Cal State Trustees Approve 9 Percent Tuition Hike
LONG BEACH, Calif. (AP) California State University trustees have approved a 9 percent tuition hike despite a demonstration that ended in a struggle between police and protesters.
Assistant Chancellor Robert Turnage says the trustees reconvened elsewhere as the demonstration occurred at the doors of the Long Beach meeting room and they voted 9-6 in favor of the increase.
The hike will raise student costs $498 to $5,970 a year.
Three people were taken into custody during the demonstration and an officer suffered a cut arm when a door shattered.
University officials said the proposed tuition increase for 2012-2013 is necessary because of continuing cuts in state funding. The CSU budget has been slashed by $650 million in recent years and another $100 million cut is possible next month.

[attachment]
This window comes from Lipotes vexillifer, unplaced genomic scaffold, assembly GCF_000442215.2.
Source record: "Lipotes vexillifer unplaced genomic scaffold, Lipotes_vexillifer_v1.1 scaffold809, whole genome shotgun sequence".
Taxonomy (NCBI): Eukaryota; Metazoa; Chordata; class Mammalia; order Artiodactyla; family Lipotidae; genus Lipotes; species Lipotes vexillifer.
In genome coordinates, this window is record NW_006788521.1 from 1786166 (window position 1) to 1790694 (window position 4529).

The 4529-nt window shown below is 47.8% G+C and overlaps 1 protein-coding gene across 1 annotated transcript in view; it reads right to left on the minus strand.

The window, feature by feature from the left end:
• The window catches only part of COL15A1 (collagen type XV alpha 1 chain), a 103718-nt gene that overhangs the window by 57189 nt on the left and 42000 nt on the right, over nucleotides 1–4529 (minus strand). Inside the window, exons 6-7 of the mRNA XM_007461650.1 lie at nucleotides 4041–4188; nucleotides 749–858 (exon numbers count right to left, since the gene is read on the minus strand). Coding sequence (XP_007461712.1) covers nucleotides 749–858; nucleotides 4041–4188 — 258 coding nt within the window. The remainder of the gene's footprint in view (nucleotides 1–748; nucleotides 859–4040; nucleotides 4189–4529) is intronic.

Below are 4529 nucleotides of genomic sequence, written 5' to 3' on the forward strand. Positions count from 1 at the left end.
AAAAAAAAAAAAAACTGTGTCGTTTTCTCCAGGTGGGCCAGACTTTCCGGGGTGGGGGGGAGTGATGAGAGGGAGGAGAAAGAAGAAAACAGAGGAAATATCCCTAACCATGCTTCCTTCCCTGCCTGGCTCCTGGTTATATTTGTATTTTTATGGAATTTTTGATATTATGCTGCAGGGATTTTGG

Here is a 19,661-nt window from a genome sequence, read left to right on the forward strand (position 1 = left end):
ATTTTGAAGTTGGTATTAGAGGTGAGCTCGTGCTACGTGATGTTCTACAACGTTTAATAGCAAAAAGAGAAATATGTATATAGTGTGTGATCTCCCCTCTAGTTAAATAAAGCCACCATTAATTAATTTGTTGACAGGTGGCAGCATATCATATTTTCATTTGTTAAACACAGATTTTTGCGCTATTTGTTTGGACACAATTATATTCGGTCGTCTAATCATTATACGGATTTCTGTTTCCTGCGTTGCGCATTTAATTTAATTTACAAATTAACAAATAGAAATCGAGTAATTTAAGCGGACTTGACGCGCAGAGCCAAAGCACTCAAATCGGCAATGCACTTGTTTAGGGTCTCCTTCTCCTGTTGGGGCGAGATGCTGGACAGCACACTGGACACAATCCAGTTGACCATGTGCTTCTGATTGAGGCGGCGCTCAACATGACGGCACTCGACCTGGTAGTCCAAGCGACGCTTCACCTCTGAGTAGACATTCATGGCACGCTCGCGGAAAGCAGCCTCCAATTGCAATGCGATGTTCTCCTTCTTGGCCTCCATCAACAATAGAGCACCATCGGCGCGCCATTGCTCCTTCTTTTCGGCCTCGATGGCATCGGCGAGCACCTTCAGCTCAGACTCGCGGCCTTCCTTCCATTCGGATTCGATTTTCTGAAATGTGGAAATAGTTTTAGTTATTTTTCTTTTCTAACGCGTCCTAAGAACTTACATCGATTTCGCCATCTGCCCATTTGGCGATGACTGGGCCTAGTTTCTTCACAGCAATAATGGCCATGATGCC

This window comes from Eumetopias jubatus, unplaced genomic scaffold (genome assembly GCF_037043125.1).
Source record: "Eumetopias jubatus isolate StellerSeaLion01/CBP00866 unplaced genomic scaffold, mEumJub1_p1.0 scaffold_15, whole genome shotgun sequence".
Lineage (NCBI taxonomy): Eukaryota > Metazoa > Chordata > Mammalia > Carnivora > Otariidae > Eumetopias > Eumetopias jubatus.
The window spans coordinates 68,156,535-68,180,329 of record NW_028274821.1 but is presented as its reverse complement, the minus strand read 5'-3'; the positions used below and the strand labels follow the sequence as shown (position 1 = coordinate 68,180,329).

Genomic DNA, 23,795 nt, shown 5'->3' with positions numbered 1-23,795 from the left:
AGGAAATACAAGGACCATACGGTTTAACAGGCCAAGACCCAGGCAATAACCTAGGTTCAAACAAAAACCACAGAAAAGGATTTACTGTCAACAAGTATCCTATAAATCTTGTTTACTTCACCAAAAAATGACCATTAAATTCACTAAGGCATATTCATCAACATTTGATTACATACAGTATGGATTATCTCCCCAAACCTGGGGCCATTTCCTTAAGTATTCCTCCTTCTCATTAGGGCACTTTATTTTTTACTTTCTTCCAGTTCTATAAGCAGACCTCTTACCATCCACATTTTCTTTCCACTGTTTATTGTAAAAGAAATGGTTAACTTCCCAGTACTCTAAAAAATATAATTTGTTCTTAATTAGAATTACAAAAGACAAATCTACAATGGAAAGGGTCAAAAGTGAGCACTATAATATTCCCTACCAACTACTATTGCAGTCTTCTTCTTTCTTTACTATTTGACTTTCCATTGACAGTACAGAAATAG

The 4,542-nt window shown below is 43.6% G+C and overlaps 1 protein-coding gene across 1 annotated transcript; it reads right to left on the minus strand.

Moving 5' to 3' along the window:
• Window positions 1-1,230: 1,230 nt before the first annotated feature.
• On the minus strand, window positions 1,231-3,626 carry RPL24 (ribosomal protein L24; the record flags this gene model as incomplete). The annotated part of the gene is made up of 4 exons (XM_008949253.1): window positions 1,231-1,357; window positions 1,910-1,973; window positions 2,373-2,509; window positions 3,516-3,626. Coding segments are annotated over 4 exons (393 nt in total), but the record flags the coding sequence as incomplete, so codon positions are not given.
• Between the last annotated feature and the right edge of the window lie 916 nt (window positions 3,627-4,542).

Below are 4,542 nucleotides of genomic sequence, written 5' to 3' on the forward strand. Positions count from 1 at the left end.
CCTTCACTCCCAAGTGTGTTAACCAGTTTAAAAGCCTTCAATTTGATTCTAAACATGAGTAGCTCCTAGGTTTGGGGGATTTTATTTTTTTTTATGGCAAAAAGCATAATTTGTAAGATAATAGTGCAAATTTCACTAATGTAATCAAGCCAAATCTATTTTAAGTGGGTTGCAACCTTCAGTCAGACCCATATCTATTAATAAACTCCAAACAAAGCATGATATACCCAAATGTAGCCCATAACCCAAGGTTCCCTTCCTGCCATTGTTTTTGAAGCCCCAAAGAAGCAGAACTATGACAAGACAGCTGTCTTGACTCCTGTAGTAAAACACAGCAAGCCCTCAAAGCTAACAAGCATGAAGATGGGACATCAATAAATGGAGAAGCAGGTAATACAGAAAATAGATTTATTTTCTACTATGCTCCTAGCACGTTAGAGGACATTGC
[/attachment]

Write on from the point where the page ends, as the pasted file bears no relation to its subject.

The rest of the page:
The board plans to ask the Legislature for an additional $138.3 million in state funding. If approved, the tuition hike wouldn’t be needed.
Lt. Gov. Gavin Newsom, a member of the CSU board of trustees, said he opposes a tuition hike.
“We have an obligation to our students and their families to send a strong message to Sacramento that our higher education system and economy cannot meet its potential unless this catastrophic trend is reversed,” he said.
There are about 412,000 students enrolled at Cal State campuses.
Cal State officials said the availability of financial aid means about 45 percent of the university system’s students won’t be impacted by the tuition hike.
Tuition rose 23 percent and enrollment was slashed by 10,000 students in the past two years because of the cuts in state funding.
The tuition hike vote came as faculty from two campuses made plans to walk off the job Thursday to protest Cal State’s withholding of contractual pay raises for faculty members.